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for all God's purposes are unconditional, or absolute. For instance, God's purposing to save a sinner, if he repent; or to damn him, if he do not repent; is, properly, forming no purpose at all respecting him. From such a statement, merely, it can never be gathered, whether he will be saved or lost; because the purpose expressed is not in favour of the one more than of the other. Every purpose of God must make the event certain, unless the purpose itself fails; but God's purpos ing to save a sinner, if he repent, does not make his salvation certain.
2. What God had said, concerning the priesthood in the family of Eli, concerning the overthrow of Nineveh, and the death of Hezekiah, was conditional. It was spoken as to persons in a state of probation, and, of course, was calculated to encourage and per suade to a holy line of conduct. The good word of God, concerning the priesthood, was to excite persons, in that office, to fidelity. What was denounced against Nineveh was to make them humble, and lead them to a reformation. And the message to Hezekiah, by the prophet, was to prepare him, by solemn and fervent prayer, for the lengthing out of his years. This proves, that none of the purposes of providence were intended to be brought into view, upon those occasions. An absolute divine determination to destroy a particular person, or people, for their wickedness, could never be used as an argument with such subjects to bring them to repent.
ance; neither could it ever have this effect. It is said of the Ninevites, that they believed the word of the Lord by Jonah, that is, they believed the representation, which he had given them from the Lord, to be true. But had they believed, that God had absolutely determined to destroy them, in forty days, it would not have inspired them with a resolution to seek salvation by repentance; because it would have left them without any place for repentance. Nineveh, as above, and all situated like her, come within the limits of such texts as the following: "At what instant I shall speak concerning a nation, and concerning a kingdom, to pluck up, and to pull down, and to destroy it: If that nation, against whom I have pronounced, turn from their evil, I will repent of the evil that I thought to do unto them." Accordingly, though a decree was absolutely passed against the Jewish nation, that they should be punished, in captivity, for their sins; yet as the time for the taking place of this event was not made known, they had encouragement to repent and obey the word of the Lord, as the way to peace and preservation, even to the period of their actual destruction. Whence we see, that notwithstanding any thing that may appear to militate against the sentiment, all the purposes of God may be uniform, unalterable, and abiding.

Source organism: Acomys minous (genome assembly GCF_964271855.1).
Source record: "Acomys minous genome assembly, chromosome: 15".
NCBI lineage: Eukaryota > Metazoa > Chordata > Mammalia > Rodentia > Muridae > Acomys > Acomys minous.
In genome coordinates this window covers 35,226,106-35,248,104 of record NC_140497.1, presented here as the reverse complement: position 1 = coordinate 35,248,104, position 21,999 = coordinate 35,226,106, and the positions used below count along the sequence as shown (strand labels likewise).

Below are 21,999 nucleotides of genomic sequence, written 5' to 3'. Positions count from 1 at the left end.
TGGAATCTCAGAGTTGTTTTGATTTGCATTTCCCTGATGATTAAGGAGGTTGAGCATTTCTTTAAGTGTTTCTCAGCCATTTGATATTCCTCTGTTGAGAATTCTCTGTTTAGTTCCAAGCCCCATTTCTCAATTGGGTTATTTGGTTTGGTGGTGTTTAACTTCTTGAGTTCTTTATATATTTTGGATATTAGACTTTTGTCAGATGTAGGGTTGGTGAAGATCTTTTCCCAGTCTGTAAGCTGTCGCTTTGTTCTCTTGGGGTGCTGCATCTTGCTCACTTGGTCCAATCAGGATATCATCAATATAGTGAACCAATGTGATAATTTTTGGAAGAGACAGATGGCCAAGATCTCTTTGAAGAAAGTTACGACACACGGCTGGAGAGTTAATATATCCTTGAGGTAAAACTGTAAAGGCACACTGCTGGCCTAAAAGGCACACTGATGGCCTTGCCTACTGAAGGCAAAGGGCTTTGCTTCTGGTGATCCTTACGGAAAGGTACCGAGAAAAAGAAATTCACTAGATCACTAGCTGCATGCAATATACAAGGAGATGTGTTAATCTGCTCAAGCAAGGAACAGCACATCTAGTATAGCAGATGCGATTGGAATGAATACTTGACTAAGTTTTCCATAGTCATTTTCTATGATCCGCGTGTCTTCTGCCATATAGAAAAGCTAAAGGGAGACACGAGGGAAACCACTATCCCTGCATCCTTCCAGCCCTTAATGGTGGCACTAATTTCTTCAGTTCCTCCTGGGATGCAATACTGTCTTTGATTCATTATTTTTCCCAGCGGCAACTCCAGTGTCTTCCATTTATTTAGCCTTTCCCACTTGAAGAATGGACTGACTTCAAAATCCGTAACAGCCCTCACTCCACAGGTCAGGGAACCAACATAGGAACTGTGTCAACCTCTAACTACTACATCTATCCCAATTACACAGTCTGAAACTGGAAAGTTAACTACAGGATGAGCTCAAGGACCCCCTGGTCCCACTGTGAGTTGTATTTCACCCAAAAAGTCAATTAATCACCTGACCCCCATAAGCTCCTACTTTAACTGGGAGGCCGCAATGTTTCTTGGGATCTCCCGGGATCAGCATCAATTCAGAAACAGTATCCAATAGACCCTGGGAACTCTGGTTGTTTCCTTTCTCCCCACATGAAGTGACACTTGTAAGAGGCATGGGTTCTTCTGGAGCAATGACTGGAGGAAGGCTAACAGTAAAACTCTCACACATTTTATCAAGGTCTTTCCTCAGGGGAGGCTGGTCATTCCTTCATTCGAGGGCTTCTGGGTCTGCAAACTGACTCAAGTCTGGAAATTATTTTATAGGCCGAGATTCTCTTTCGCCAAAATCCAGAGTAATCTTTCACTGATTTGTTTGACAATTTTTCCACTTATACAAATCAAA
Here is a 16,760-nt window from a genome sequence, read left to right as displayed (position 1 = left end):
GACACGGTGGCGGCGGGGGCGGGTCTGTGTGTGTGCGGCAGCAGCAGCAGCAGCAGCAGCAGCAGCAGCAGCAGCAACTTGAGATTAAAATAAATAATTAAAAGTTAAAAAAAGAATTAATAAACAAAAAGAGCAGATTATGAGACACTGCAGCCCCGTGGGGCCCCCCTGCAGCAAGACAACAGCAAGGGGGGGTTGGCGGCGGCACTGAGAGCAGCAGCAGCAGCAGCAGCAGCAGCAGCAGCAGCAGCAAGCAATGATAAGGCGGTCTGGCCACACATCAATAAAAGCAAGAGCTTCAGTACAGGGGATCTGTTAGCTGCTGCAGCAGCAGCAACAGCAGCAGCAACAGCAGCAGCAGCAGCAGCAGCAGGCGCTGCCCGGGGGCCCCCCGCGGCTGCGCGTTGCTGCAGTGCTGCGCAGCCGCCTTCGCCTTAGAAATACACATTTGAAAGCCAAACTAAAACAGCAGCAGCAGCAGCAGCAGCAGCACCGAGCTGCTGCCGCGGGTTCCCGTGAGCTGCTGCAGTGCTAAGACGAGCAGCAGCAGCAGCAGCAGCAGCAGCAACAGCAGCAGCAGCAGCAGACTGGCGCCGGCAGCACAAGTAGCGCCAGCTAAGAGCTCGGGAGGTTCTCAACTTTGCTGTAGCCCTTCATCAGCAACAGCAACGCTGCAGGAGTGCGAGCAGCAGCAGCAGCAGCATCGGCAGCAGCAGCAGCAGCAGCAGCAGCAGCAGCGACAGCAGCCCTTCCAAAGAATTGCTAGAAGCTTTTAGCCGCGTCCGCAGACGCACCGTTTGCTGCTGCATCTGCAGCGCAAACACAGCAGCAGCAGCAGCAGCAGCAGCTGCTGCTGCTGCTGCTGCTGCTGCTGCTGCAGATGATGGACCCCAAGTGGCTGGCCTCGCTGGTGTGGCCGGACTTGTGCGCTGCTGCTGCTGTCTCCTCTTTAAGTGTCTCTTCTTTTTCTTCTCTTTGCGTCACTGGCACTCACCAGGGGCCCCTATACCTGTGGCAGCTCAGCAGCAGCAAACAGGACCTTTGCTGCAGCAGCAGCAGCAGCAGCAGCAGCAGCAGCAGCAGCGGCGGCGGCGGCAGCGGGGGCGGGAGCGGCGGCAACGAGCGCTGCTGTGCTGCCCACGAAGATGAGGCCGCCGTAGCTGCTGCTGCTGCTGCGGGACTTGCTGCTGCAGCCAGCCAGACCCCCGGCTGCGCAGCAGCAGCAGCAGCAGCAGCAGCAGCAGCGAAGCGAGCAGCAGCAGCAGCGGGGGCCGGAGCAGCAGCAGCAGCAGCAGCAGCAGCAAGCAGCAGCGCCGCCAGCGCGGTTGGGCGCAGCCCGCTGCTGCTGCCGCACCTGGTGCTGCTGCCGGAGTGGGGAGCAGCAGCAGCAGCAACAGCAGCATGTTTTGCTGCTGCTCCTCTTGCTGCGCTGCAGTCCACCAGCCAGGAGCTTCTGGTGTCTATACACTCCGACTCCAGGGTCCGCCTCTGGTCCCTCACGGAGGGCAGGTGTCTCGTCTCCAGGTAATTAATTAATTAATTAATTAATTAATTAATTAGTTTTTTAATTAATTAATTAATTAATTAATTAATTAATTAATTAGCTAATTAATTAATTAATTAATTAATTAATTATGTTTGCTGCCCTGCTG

Fifthly. The immutability of God implies, that none of his promises or threatenings shall ever be disappointed of a due ac
complishment; or that he will abate nothing either of the benignity of the one, or the severity of the other. "The foundation of God standeth sure." Nothing, less solemn or binding than an oath, secures the loving kindness and faithfulness of God, towards the heirs of salvation. And concerning the ungodly, he hath sworn in his wrath that they shall not enter into his rest. The great corner-stone, in the spiritual building, has been laid with this solemn formality. "And in as much as not without an oath he was made priest: (For those priests were made without an oath; but this with an oath by him that said unto him, The Lord sware and will not repent, Thou art a priest for ever, after the order of Melchisedec;) By so much was Jesus made a surety of a better testament." If to Christ, as the head and Mediator of the church, the fulness of divine grace stands pledged, no doubt his throne will endure for ever, and his cause not decline for want of needful support. "For